Third, these topics are also covered in the systematic theologies that I've been recommending as we go. Calvin addresses them in Book 3, Chapters 1-4 of his Institutes of the Christian Religion. Calvin is very helpful in how closely and clearly he ties these benefits to our union with Christ. In addition to the book recommended above, these topics are discussed in Chapters 1-2 of Part in in Volume 4 (Holy Spirit, Church, and New Creation) of Herman Bavinck's Reformed Dogmatics. Charles Hodge deals with these topics in Volume 3, Part 3, Chapters 15-16 of his Systematic Theology (warning, .pdf file). A.A. Hodge develops these doctrines in Chapters 25 (Effectual Calling), 26 (Regeneration), 27 (Faith), and 29 (Repentance) of his Outlines of Theology (google books link). Finally, I want to continue to recommend Robert Lewis Dabney's Systematic Theology to you (I still hope to post something on the life and theology of Dabney but in the meantime you might want to see Sean Michael Lucas' biography on him: Robert Lewis Dabney: A Southern Presbyterian Life). Dabney writes on Faith, Effectual Calling, and Repentance.
Finally, here are some articles that you can read online for free related to these topics (there are a lot of them because I did not recommend many books):
"Decisional Regeneration" by James Adams
"A Practical View of Regeneration" by Archibald Alexander - Alexander was an early American Presbyterian and the first Professor of Theology at Princeton Theological Seminary. Both of these articles by him are helpful.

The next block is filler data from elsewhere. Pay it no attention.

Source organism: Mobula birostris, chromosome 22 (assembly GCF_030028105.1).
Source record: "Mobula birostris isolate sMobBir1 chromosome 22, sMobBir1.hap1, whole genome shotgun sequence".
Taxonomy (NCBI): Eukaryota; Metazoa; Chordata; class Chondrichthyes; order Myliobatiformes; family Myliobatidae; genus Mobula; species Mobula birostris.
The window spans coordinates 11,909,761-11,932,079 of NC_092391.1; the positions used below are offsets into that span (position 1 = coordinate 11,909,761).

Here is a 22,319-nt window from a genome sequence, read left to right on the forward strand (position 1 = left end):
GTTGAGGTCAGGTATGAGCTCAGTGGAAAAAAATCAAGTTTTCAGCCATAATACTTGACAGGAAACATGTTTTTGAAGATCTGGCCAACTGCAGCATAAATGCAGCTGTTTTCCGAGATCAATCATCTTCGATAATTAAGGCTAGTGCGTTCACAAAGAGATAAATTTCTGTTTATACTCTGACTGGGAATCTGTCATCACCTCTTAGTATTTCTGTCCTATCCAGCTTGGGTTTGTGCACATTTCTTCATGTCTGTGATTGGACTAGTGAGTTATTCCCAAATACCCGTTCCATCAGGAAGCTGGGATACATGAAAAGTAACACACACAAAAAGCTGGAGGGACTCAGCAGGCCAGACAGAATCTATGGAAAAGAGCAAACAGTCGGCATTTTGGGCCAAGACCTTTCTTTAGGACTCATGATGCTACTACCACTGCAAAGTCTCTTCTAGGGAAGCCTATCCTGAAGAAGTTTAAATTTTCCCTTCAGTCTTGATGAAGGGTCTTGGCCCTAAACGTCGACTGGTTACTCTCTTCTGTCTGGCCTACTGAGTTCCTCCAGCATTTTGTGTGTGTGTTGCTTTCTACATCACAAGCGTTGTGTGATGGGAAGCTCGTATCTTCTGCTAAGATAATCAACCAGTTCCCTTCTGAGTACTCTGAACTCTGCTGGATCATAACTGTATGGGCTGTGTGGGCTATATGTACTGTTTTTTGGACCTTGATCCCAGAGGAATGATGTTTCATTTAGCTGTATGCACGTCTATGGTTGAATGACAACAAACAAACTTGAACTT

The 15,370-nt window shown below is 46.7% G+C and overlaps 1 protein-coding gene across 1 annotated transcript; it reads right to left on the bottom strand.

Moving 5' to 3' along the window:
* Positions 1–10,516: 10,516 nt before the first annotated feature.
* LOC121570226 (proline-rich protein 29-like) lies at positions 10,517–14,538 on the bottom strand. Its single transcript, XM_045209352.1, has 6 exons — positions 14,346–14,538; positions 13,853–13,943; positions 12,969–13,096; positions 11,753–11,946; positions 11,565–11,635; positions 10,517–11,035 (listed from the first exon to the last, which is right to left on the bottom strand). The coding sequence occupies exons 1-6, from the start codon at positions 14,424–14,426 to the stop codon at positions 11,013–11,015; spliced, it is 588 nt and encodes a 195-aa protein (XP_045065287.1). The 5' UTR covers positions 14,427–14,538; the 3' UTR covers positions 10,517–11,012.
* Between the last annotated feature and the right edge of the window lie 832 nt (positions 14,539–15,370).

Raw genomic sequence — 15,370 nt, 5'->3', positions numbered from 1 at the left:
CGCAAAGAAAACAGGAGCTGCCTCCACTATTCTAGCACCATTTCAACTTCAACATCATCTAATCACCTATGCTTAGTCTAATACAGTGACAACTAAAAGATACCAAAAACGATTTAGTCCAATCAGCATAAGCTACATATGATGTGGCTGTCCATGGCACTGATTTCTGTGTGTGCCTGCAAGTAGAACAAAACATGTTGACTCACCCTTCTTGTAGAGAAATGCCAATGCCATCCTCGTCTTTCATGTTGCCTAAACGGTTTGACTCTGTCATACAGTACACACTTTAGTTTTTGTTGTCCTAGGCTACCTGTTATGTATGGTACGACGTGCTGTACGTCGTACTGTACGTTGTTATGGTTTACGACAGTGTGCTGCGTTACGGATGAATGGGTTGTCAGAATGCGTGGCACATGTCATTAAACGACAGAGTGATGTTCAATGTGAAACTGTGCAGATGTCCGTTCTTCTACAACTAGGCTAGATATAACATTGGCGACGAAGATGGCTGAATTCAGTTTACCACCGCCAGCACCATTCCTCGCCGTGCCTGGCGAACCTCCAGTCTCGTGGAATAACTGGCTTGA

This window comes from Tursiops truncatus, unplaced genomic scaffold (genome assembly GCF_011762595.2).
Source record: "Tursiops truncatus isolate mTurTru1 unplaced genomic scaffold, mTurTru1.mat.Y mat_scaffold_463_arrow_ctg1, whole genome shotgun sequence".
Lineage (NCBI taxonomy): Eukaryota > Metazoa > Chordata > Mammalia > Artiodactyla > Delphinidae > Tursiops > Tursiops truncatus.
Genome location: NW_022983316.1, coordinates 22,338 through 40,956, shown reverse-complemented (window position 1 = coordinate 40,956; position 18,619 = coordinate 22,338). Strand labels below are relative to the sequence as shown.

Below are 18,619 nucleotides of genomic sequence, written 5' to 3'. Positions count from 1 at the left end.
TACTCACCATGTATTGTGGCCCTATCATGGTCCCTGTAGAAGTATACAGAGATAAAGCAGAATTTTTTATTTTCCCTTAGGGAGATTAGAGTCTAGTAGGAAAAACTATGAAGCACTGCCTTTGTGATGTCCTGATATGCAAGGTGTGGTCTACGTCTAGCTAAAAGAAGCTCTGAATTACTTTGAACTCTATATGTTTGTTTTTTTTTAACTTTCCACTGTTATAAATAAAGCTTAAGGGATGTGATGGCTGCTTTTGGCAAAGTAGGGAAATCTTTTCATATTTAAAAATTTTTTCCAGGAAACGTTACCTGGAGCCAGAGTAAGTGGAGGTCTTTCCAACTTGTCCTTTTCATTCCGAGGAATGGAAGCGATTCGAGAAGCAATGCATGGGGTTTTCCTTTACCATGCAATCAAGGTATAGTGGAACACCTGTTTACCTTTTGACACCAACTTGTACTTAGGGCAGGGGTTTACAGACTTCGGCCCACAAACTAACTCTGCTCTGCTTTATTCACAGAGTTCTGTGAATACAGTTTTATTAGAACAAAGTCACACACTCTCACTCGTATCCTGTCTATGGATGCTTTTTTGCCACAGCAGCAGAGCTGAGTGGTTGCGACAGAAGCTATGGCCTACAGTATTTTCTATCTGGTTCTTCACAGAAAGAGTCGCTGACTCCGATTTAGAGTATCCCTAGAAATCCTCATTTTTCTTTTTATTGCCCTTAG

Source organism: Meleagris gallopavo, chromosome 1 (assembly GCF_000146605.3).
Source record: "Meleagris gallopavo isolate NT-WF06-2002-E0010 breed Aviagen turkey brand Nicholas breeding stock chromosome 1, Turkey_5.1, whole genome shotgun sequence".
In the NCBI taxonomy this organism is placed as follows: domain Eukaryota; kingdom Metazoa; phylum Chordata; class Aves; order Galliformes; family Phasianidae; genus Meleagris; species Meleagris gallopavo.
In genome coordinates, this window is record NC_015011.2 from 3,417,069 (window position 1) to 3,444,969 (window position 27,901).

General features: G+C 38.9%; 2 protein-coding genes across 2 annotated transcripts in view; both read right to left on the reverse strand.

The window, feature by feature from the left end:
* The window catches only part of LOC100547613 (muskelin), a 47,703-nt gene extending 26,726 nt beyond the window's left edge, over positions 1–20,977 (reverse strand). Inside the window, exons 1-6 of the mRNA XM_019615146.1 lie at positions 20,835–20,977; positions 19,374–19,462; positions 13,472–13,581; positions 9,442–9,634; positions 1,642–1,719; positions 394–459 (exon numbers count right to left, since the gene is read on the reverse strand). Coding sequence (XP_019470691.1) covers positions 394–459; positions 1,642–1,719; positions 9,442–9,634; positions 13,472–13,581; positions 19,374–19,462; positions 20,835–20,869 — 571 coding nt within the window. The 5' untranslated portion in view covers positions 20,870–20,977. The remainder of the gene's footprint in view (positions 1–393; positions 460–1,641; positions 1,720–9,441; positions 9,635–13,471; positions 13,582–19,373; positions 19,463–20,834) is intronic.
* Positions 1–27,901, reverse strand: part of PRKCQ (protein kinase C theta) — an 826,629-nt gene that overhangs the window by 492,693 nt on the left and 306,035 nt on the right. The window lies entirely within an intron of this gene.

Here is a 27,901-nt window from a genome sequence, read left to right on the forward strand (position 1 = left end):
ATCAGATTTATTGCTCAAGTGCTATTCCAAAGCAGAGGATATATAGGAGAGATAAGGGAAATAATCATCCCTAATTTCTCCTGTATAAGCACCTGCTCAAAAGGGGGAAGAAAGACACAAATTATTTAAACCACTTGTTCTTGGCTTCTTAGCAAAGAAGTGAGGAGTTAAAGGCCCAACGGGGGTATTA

"Sinners Welcome to Come to Jesus Christ" by Archibald Alexander - I find this sermon particularly encouraging.
"The Marks of Saving Faith" by Jonathan Dickinson
"Of Regeneration" by John Gill
"Of Effectual Calling" by John Gill
"Of Conversion" by John Gill
"Of Efficacious Grace" by John Gill - If you read these articles by Gill you should tackle them in that order as all but the last are from his Book of Divinity.
"Whosoever Will May Come" by Herman Hoeksema - This outlines the universal offer of the Gospel
"Irresistible Grace" by John Murray
"Regeneration or the New Birth" by A.W. Pink
"Studies on Saving Faith" by A.W. Pink
"Regeneration" by Robert Reymond
"New Birth" by Sinclair Ferguson
"Not Faith, But Christ" by Horatius Bonar - This sermon is very helpful for understanding how faith radically looks away from itself and wholly receives and rests upon Christ.
"Judgments, A Call to Repentance" by James Henley Thornwell - Thornwell is arguably the greatest theologian from the Southern Presbyterian church (even better known than Dabney). This was a sermon that he preached before the State Legistlature of South Carolina.
"The Conviction of Sin" by Robert Murray M'Cheyne
"Regeneration: The Key to Believing the Truth" by Gordon Clark
Finally, there are two books that Robert Peterson (Systematic Theology, Covenant Theological Seminary) has worked on concerning the Biblical doctrine of hell. The first is Hell on Trial: The Case for Eternal Punishment. This book is simply a presentation of what the Scriptures say about hell and then a refutation of alternative views. The second is a book that Dr. Peterson co-edited with Christopher Morgan called, Hell Under Fire: Modern Scholarship Reinvents Eternal Punishment. This book has a number of essays from scholars such as Peterson, Morgan, G.K. Beale, Daniel Block, Sinclair Ferguson, Albert Mohler, Douglas Moo, J.I. Packer, and Robert Yarbrough. I haven't read this book but I'll probably pick it up as it looks very interesting.